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Thread: Dying with dignity

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    Senior Member flowerseverywhere's Avatar
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    Dying with dignity

    Some states have dying with dignity laws. It enables people who are on hospice or with certain diagnosis to work with their treating physicians. They prescribe medication which enables the patient to choose when to end their lives. These are generally people with end stage cancer or typed of diagnoses for there is no known cure. You have to live in the state. The physicians who participate do so voluntarily.
    There are some people trying to expand the legislation to their own states, including mine.
    So I’ve informally asked some people what they thought. Two said they are Christian and no matter what the suffering for the patient or family they oppose any such law permitting it. An ICU nurse and a friend who volunteers in hospice both emphatically say yes.
    If you live in a state where it is legal, have you any experience with it? I am heavily leaning towards yes because you don’t have to do it and if you do choose to, it is between you and you god in whatever form you believe. Plus no physician is required to take part.

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    Senior Member iris lilies's Avatar
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    Yes, I have lots of experience with it: in family pets.

    I do not understand why pet parents allow their pets to suffer through to the bitter end, assuming the parents understand the pet’s health problem. I have been in several positions where I didn’t see how close my dogs or cats were to dying. I have learned since that if it’s a bulldog who looks like he’s done, he’s very close to death. I don’t like to see them get that close to death.
    Because I don’t really know what kind of paying they’re having.

    That is not so true with cats, they hide their illness very well.

    Thinking of the 4 parent deaths we’ve had, all 4 were not capable of making an informed decision about pulling the plug on their lives at the end. But to be fair, 2 of them were unconscious due to heart attacks, and were on machines for a short while until family members pulled the plug.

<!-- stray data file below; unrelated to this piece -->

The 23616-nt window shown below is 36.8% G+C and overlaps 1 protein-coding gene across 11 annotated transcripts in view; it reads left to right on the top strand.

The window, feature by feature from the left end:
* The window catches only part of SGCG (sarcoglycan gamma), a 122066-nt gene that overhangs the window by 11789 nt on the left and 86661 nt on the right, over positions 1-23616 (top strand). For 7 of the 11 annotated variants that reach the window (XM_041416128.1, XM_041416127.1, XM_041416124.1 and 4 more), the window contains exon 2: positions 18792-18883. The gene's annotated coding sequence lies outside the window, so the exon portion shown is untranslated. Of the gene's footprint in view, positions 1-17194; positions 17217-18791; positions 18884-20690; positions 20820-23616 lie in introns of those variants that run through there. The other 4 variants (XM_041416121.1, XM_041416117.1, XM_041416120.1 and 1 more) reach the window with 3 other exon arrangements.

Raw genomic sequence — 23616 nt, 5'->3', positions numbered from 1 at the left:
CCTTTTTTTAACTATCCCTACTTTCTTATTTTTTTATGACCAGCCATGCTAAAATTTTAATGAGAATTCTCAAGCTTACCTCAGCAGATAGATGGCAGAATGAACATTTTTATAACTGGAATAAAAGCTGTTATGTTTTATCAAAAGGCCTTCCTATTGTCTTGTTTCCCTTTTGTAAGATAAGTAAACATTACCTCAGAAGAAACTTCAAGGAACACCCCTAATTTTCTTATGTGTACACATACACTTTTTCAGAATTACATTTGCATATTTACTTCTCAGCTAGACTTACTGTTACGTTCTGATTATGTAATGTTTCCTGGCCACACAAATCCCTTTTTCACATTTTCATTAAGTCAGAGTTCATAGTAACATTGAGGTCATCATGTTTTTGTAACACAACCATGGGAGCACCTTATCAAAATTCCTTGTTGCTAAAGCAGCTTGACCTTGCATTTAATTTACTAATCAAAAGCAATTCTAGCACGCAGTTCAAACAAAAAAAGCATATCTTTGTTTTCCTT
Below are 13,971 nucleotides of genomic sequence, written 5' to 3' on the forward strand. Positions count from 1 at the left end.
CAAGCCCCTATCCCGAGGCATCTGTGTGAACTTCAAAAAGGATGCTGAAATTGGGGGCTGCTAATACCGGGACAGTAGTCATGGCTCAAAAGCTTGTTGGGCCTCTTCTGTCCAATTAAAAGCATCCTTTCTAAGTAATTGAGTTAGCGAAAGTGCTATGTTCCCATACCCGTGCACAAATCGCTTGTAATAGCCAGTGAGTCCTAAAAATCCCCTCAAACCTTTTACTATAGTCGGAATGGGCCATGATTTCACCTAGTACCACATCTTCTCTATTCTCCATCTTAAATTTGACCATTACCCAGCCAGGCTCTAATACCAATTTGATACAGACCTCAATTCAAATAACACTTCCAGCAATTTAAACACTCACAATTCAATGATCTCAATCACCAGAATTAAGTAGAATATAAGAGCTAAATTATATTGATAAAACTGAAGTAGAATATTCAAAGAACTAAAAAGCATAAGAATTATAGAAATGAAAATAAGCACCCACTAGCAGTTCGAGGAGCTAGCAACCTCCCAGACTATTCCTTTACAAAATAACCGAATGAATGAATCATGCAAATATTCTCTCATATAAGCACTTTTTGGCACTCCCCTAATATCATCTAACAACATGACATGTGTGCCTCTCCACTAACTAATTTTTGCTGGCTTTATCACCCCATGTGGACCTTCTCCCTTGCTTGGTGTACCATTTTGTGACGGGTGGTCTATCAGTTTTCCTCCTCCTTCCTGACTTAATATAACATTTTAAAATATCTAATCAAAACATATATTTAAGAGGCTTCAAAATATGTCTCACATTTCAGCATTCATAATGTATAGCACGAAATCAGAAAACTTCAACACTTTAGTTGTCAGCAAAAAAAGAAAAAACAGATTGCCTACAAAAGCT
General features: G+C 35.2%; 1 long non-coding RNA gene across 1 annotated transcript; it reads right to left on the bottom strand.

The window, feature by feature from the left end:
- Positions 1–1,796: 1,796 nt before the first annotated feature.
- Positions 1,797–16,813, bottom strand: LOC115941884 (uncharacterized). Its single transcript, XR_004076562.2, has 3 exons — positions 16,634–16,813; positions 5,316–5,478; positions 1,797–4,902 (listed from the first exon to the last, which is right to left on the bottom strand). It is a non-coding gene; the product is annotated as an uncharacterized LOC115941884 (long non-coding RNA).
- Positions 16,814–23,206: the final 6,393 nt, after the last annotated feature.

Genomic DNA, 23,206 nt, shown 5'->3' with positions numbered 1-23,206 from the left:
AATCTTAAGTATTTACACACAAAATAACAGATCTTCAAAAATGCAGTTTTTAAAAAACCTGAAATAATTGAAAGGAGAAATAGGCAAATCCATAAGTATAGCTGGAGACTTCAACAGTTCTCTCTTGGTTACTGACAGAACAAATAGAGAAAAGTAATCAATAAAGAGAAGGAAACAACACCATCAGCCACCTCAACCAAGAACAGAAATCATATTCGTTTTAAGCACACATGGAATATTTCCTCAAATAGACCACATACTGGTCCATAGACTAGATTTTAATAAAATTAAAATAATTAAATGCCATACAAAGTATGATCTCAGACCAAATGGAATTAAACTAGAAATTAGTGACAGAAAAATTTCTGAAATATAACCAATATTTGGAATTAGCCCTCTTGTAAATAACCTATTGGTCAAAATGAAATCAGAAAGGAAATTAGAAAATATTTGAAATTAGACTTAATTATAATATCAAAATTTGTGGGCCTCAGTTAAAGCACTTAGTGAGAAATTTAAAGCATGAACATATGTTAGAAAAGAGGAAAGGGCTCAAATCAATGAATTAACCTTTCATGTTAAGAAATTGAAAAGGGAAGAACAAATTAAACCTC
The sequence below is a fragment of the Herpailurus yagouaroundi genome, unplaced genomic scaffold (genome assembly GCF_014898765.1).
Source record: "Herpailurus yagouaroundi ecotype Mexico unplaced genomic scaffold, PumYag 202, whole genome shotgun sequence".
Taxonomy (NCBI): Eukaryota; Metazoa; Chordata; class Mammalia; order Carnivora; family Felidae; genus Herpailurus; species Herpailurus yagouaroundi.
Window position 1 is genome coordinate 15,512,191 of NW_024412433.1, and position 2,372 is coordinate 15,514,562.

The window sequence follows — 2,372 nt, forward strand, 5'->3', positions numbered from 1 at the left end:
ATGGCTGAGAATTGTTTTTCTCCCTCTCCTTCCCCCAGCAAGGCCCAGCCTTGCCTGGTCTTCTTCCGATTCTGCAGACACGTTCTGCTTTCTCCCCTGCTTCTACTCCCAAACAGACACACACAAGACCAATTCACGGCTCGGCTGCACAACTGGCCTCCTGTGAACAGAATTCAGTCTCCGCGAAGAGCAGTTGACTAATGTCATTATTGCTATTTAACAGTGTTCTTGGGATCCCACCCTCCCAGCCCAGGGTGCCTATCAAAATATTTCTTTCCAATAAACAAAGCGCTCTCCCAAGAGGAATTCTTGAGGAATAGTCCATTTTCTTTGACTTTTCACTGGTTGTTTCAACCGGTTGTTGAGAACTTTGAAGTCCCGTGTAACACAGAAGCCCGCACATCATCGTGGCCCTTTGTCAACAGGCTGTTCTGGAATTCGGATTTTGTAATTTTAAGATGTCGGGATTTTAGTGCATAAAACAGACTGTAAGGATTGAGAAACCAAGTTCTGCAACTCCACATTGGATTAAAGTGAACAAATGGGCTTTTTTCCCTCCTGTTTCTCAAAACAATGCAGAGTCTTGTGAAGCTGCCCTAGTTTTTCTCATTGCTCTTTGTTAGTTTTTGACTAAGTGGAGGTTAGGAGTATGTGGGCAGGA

I don’t know that there is really a big demand for this. I think proponents of these laws believe there’s a bigger interest than there really is. But that said, sure, send whatever legislation through that supports suicide options for the terminally ill. This might include chronically depressed people, you know. I’m also not sure that it’s always gentle because killing the living organism can be violent.

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    Quote Originally Posted by flowerseverywhere View Post
    Two said they are Christian and no matter what the suffering for the patient or family they oppose any such law permitting it.
    That's the big problem with a lot of legislation -- People who want to pass or block laws so they can impose their religious beliefs on everybody else. It's true for same-gender marriage, and for anything else related to LBGTQ+, and for removing books/movies from libraries, and for people who want to ban wearing a swimsuit if you're more than 100 feet from the beach, and for abortion restrictions that go too far, and for "death with dignity" laws.

    There are pros and cons to allowing assisted suicide that have nothing to do with religion. The main one is the possibility that the person who is near death might be tricked or coerced into assisted suicide by relatives who want to avoid end-of-life medical expenses and increase their inheritance by having the person die quickly. So there need to be safeguards in place to protect against that. But for people to say "No one can ever be allowed to do this because my religion forbids it" is just plain wrong and evil.